Preet’s new article is great. Its quite lengthy though. Its a shame its not a subject that can be explained in 5 words! Would make my life easier! haha.

    As for licensed advisors, in your travels do you get the feeling that they want nothing to do with a fee-only business model, or that they just cant do it because thats the way the industry is currently set up?

    – Kathy

  2. Mike Holman October 10, 2013 at 11:31 am

    Another good article.

    In the last section you mention “financial planners may work on on hourly model” – are you talking about money coaches? Or are you just referring to anyone calling themselves a financial planner who isn’t a licenced advisor (which would include money coaches).

  3. Kenny October 10, 2013 at 11:35 am

    On the new edition: I’ve asked at Shoppers, Target, Coles, Indigo, and Superstore but still can’t find a copy here in NS. Any idea when the digital release will be?

  4. le October 10, 2013 at 12:17 pm

    I have noticed a change in tone of the articles since Dan has become a licensed advisor. Much more about what an advisor can do for you and less about how to develop the skills necessary to avoid seeking out an advisor in the first place.

  5. Edward October 10, 2013 at 2:27 pm

    I have a hard time tuning out the noise. ….So I tend to occasionally try and time the markets with my index fund purchases. I know it’s stupid and should just stick to the preauthorized dollar-cost-averaging method. (Which is setup.)

    For example, equity markets went way down this week (especially Tuesday), so I threw a few hundred extra into my US index funds. My lizard brain sees a 2% drop as a fire sale. The whole, “Buy when others are selling, sell when others are buying,” philosophy really appeals to me”. I try to tell myself throwing extra bucks into an index that’s dropped isn’t too bad a habit as long as I rebalance properly at the end of the year.

  6. David L October 10, 2013 at 5:20 pm

    Yup, trying to time the market doesn’t work. I was going to buy some VTI/VUN yesterday, and I thought “Hmm, it may just drop more tomorrow, so I should wait.” And guess what, it shot up today! So I said “F@%$ it, I’ll just buy it now, and remember timing market never works.”

  7. Nathan October 10, 2013 at 8:09 pm

    Dan, I’m sure you’ve mentioned this before, but does your new advice operation offer fee-only advice for semi-DIY-ers, as you describe? I understand the reason it’s rare is that it’s probably difficult to make decent money with clients who are only interested in paying for a couple hours each, but if anyone is well positioned to make it work it’s probably you!

  8. Rob October 10, 2013 at 8:57 pm

    I am a 59 yr. old committed DIY’er and CCP’er, managing two RRSPs, two LIRAs and 2 TFSAs as one, low seven figure, portfolio…..ETFs and e-funds. No RRPs. No non-reg. In six years time I need to start a retirement income drawdown. TNL@TB (TD) says she can’t (won’t?) help me unless it involves a 2% MER wrap. I’m of Scots heritage, not interested. Where do I turn for guidance in seeking the most tax efficient manner in which to begin the retirement income drawdown?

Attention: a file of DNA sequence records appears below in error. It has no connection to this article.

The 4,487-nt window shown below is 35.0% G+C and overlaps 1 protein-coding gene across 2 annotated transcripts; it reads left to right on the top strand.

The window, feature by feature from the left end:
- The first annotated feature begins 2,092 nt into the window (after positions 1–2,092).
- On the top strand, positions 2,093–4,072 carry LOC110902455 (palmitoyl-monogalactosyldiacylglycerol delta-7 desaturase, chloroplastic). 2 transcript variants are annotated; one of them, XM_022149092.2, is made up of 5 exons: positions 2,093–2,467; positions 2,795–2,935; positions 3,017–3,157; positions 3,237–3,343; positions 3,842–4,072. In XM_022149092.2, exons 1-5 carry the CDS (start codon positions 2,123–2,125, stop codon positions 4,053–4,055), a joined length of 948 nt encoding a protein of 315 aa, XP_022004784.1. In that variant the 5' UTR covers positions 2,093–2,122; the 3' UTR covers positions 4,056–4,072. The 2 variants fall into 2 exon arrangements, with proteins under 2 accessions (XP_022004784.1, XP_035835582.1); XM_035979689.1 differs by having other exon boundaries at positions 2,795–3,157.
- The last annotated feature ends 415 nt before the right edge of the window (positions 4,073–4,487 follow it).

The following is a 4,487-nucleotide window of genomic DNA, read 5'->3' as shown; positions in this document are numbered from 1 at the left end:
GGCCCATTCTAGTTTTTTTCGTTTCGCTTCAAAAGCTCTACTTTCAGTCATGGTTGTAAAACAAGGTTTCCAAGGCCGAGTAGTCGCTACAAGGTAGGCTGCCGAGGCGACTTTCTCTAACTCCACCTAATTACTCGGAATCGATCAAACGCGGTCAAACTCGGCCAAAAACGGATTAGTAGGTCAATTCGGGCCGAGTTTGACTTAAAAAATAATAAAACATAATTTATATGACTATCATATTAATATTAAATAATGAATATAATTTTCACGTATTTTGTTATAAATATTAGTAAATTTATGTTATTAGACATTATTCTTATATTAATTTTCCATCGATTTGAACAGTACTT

9. John October 10, 2013 at 9:51 pm

    “equities should be held in a non-registered account, while bonds are best held in an RRSP or TFSA.”

    I thought it was the other way around; put high risk high return assets in registered accounts to get the most tax savings. Am I mistunderstanding something?

  10. Canadian Couch Potato October 11, 2013 at 12:53 am

    @Mike: I wasn’t just referring to money coaches. Many financial planners (who may have their CFP designation but are not licensed to sell securities) do work on an hourly model. I think many people don’t appreciate the distinction between a financial planner and an investment adviser. Some people do both, but many professional only do one or the other.

    @Kenny: Sorry you haven’t been able to find the book. I just saw a proof of the e-book version, so it should be available very soon. I will make an announcement on the blog when it’s available.

    @Nathan: We will do follow-up with our DIY clients on an hourly basis, but only after they have completed the initial process (which includes the $3K fee) so we can be confident we understand their situation. It’s not that it’s hard to make money working by the hour. The problem is it’s totally irresponsible for us to give investment advice after spending only a couple of hours with a client. It takes a minimum of 10-15 hours to gather and analyze all the relevant information.

    @Rob: You should be able to find a fee-only financial planner who specializes in retirement planning. They should be able to advise you on the most tax-efficient way to draw down your accounts, though they would not manage the portfolio for you and you would be responsible for making those transactions yourself.